These two examples illustrate how private property rights and free commerce – fundamental expressions of liberty – depend necessarily on a system of justice. “Recourse to the law” is not just a pretty phrase; it means that the full weight and power of “the law” – a smart, tough, resourceful group of people, cooperating together – will come to my aid when someone restricts my liberty.  The same will, of course, be true if I do something that restricts another person’s liberty; without equality under the law, liberty as a social concept is utterly meaningless. When we decide that, for instance, a black person may not own property, we have thrown any notion of liberty out the window; the tremendous benefits that flow from the black person’s liberty are lost to everyone.


This proposition is more difficult. Why should a justice system require liberty? Plenty of systems calling themselves “just” have greatly reduced the liberty of the people they purport to protect, often far beyond what is needed to protect the liberty of other people. This historical abuse of the word “justice” makes it harder for us to understand at an intuitive level why justice requires liberty. But return to the assertion with which I began this conversation: That justice is a system that maximizes each person’s freedom to make meaningful choices.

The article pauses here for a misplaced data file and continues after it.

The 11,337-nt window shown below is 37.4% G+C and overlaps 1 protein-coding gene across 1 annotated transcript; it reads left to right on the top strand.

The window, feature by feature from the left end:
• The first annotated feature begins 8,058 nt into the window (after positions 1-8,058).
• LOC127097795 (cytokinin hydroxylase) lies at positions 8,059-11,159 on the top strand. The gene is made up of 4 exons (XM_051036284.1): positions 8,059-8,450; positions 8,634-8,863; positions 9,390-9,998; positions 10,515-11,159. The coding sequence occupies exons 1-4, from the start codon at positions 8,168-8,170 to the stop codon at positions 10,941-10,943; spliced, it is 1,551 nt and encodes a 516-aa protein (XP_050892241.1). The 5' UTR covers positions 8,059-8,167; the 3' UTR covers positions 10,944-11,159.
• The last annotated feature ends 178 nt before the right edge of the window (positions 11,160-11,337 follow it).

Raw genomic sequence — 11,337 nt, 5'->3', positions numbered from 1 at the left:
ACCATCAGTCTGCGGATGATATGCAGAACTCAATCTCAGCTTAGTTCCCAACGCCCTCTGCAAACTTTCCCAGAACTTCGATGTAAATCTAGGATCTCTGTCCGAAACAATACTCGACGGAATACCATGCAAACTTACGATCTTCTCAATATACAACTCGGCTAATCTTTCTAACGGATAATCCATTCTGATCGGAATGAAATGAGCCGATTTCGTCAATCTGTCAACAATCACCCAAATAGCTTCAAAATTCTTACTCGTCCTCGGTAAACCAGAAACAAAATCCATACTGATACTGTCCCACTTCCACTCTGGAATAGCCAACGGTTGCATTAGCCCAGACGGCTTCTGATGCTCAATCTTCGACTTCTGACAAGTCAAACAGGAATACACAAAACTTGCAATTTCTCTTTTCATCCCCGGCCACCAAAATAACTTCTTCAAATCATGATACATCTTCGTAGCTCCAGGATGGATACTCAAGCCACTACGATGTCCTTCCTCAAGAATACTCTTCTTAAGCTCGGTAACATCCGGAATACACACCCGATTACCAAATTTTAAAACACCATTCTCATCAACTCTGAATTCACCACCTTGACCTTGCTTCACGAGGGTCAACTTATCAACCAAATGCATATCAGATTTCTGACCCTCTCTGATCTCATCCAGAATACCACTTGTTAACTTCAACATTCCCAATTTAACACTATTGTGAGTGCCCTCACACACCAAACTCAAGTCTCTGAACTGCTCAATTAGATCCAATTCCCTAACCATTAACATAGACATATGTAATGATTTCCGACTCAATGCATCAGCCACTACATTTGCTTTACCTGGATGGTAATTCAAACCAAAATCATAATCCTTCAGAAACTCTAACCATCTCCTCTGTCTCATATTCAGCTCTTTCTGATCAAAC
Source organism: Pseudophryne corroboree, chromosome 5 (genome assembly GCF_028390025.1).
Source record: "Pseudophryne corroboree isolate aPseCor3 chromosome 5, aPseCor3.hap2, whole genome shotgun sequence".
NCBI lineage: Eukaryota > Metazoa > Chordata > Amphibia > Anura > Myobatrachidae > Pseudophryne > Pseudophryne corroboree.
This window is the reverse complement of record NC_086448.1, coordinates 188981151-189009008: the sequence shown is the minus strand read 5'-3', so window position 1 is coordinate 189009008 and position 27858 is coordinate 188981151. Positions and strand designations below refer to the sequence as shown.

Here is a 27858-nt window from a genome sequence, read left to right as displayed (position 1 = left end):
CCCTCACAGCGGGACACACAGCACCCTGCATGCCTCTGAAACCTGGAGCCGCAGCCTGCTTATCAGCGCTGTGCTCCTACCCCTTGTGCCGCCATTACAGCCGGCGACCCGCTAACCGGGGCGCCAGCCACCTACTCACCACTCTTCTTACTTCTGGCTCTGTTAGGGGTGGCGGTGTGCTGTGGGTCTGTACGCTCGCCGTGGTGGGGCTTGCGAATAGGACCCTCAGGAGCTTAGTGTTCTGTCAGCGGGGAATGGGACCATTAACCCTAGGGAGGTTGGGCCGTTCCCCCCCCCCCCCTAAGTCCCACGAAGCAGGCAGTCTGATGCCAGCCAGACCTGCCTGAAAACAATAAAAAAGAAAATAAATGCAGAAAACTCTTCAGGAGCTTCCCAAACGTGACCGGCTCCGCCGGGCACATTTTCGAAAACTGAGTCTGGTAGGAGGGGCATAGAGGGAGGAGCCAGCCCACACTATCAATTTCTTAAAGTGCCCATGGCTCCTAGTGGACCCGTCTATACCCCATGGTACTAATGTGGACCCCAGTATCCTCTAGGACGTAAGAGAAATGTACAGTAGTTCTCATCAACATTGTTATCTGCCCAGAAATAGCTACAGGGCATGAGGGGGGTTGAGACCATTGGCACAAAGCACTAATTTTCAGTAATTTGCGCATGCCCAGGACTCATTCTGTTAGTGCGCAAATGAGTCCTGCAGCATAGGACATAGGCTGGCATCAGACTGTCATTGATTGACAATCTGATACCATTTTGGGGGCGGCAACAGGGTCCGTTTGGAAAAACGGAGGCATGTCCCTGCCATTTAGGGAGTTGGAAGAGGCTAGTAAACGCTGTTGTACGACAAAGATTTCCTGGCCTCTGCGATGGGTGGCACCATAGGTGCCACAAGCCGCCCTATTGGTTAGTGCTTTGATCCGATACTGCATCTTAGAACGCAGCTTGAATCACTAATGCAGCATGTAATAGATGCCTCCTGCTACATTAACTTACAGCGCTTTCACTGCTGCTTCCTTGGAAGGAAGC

Now, I can hear you thinking: Ben, you’ve simply proved your argument by definition. If justice is what you say it is, then by definition it not only requires liberty, but actually causes liberty. I admit that my definition and this proposition naturally reflect each other. That does not mean the proposition is less true, if you accept the opening assertion. However, perhaps at this point you are questioning the assertion. Let’s return to it, and see if we can imagine a “justice” system that neither requires nor causes liberty.